Explanation of Requirements of Proposed Rule
Since an unsafe condition has been identified that is likely to exist or develop on other airplanes of the same type design registered in the United States, the proposed AD would require accomplishment of the actions specified in Airbus Service Bulletins A300-24-0053, A300-24-6011, A310-24-2021, A300-24-0083, A300-24-6039, and A310-24-2052, described previously.
The FAA estimates that 107 airplanes of U.S. registry would be affected by this proposed AD.
It would take approximately 6 work hours per airplane to inspect the seals/cables at an average labor rate of $60 per work hour. Based on these figures, the cost impact of this proposed inspection on U.S. operators is estimated to be $38,520, or $360 per airplane, per inspection cycle.
It would take approximately 5 work hours per airplane to inspect the wiring looms and apply the protection, at an average labor rate of $60 per work hour. Based on these figures, the cost impact of this proposed inspection on U.S. operators is estimated to be $32,100, or $300 per airplane, per inspection cycle.
The cost impact figures discussed above are based on assumptions that no operator has yet accomplished any of the proposed requirements of this AD action, and that no operator would accomplish those actions in the future if this proposed AD were not adopted. The cost impact figures discussed in AD rulemaking actions represent only the time necessary to perform the specific actions actually required by the AD. These figures typically do not include incidental costs, such as the time required to gain access and close up, planning time, or time necessitated by other administrative actions.
Should an operator elect to perform the optional terminating action, it would take approximately 5 work hours per airplane to replace the fillet panel assemblies, at an average labor rate of $60 per work hour. Required parts would cost approximately $350 to $470 per airplane. Based on these figures, the cost impact of the optional terminating action on U.S. operators is estimated to be $650 to $770 per airplane.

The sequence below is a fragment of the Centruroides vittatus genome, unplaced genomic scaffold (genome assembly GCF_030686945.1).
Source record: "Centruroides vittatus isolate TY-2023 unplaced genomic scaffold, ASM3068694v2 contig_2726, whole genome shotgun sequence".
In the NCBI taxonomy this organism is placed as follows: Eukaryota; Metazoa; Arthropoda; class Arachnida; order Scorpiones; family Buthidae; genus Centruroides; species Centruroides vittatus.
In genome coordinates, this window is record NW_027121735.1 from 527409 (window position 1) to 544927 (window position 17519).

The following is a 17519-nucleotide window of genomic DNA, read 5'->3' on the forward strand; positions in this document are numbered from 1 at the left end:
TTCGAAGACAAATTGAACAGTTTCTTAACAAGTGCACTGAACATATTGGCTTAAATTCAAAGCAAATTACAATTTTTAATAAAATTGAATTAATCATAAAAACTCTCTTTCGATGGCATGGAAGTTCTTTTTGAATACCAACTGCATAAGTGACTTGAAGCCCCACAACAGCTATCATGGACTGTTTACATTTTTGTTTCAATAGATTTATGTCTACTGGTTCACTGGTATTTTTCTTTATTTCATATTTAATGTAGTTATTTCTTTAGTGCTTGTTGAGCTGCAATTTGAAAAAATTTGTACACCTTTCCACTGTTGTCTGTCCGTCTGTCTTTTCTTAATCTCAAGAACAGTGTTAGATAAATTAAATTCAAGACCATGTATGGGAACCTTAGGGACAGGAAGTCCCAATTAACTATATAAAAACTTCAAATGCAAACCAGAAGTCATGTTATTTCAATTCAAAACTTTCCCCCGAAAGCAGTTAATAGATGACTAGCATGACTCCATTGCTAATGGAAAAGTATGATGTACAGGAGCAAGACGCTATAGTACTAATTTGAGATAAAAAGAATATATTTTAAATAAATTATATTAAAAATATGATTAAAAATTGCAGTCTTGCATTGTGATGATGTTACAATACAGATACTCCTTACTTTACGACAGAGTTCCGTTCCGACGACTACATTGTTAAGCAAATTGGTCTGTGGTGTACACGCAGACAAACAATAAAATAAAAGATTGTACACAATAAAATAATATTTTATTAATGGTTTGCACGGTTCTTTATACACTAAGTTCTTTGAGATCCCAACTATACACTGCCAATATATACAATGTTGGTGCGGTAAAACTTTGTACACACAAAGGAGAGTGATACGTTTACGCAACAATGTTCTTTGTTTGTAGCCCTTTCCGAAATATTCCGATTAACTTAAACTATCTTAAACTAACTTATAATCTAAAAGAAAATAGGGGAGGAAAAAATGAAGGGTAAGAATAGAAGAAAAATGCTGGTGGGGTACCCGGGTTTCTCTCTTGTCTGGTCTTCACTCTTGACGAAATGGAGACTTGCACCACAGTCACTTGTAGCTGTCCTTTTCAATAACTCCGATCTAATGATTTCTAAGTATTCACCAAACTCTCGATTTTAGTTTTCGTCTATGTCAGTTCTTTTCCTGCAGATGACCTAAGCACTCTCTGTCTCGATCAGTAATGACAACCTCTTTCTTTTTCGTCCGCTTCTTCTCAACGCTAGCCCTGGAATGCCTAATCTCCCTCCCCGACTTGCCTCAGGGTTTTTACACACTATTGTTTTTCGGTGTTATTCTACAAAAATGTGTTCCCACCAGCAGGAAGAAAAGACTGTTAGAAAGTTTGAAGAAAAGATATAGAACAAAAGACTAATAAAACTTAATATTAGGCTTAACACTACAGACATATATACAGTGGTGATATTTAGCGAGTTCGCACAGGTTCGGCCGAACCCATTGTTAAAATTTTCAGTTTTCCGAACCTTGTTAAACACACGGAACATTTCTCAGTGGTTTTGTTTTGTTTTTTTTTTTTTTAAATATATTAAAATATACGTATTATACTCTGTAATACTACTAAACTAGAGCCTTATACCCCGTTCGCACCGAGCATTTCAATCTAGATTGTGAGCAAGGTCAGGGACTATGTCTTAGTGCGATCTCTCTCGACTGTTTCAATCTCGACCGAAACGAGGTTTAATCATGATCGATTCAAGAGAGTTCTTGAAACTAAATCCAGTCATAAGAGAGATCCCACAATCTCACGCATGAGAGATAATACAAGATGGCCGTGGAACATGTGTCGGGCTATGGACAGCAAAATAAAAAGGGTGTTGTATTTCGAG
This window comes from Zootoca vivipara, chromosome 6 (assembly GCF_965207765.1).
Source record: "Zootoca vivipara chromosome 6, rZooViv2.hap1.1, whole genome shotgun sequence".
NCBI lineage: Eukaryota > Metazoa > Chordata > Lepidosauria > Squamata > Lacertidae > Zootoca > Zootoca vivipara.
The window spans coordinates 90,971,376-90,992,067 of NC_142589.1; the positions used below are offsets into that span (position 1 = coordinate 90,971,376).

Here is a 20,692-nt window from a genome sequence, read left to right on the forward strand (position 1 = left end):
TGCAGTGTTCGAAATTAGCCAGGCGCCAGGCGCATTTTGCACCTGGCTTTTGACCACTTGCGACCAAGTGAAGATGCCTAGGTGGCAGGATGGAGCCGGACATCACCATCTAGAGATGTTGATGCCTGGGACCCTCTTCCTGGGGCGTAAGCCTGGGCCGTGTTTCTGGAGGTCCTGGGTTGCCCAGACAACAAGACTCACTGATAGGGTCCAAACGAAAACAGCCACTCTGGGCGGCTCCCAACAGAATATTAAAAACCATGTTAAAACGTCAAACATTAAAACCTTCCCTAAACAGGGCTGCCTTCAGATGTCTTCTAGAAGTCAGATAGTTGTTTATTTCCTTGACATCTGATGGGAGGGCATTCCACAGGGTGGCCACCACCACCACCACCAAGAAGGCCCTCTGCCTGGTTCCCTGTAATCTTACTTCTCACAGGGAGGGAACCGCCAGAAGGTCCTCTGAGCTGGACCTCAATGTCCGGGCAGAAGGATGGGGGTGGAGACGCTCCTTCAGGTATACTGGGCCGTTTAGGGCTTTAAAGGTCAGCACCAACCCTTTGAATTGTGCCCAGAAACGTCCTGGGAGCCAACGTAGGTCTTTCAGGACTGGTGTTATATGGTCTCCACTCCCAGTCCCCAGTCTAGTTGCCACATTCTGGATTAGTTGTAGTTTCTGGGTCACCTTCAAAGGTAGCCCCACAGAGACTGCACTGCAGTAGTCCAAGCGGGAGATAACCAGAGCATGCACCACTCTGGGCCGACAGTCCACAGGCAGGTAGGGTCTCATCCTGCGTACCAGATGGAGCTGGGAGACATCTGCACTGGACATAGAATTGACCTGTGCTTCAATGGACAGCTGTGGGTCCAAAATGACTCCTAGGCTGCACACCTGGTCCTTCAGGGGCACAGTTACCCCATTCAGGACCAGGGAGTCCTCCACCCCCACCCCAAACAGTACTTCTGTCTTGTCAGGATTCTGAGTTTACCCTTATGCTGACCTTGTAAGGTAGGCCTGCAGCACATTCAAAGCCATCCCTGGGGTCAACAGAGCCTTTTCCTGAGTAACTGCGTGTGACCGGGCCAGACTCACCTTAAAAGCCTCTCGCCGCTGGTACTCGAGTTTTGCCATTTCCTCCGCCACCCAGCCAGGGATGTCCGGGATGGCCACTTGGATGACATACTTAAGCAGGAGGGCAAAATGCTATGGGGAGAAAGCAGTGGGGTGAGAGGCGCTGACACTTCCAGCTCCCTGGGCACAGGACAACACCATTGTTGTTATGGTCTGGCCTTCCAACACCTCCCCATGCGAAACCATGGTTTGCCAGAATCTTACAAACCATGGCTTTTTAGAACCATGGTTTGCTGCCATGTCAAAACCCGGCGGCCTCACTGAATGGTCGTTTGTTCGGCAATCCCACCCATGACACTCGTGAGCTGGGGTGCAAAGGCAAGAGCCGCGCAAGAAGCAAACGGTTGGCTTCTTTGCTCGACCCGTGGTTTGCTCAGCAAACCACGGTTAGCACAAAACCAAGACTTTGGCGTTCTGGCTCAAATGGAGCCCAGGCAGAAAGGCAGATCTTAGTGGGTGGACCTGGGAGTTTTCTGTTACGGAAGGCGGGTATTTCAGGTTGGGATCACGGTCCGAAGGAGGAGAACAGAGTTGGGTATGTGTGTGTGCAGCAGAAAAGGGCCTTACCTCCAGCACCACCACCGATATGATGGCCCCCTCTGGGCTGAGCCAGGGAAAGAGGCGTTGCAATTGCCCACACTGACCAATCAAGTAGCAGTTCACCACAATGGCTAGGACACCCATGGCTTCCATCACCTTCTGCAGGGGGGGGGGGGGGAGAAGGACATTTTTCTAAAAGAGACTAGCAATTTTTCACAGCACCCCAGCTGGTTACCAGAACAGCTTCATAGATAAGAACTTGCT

The regulations proposed herein would not have a substantial direct effect on the States, on the relationship between the national Government and the States, or on the distribution of power and responsibilities among the various levels of government. Therefore, it is determined that this proposal would not have federalism implications under Executive Order 13132.
For the reasons discussed above, I certify that this proposed regulation (1) is not a “significant regulatory action” under Executive Order 12866; (2) is not a “significant rule” under the DOT Regulatory Policies and Procedures (44 FR 11034, February 26, 1979); and (3) if promulgated, will not have a significant economic impact, positive or negative, on a substantial number of small entities under the criteria of the Regulatory Flexibility Act. A copy of the draft regulatory evaluation prepared for this action is contained in the Rules Docket. A copy of it may be obtained by contacting the Rules Docket at the location provided under the caption ADDRESSES.Start List of Subjects
List of Subjects in 14 CFR Part 39
- Air transportation
- Aviation safety
The Proposed Amendment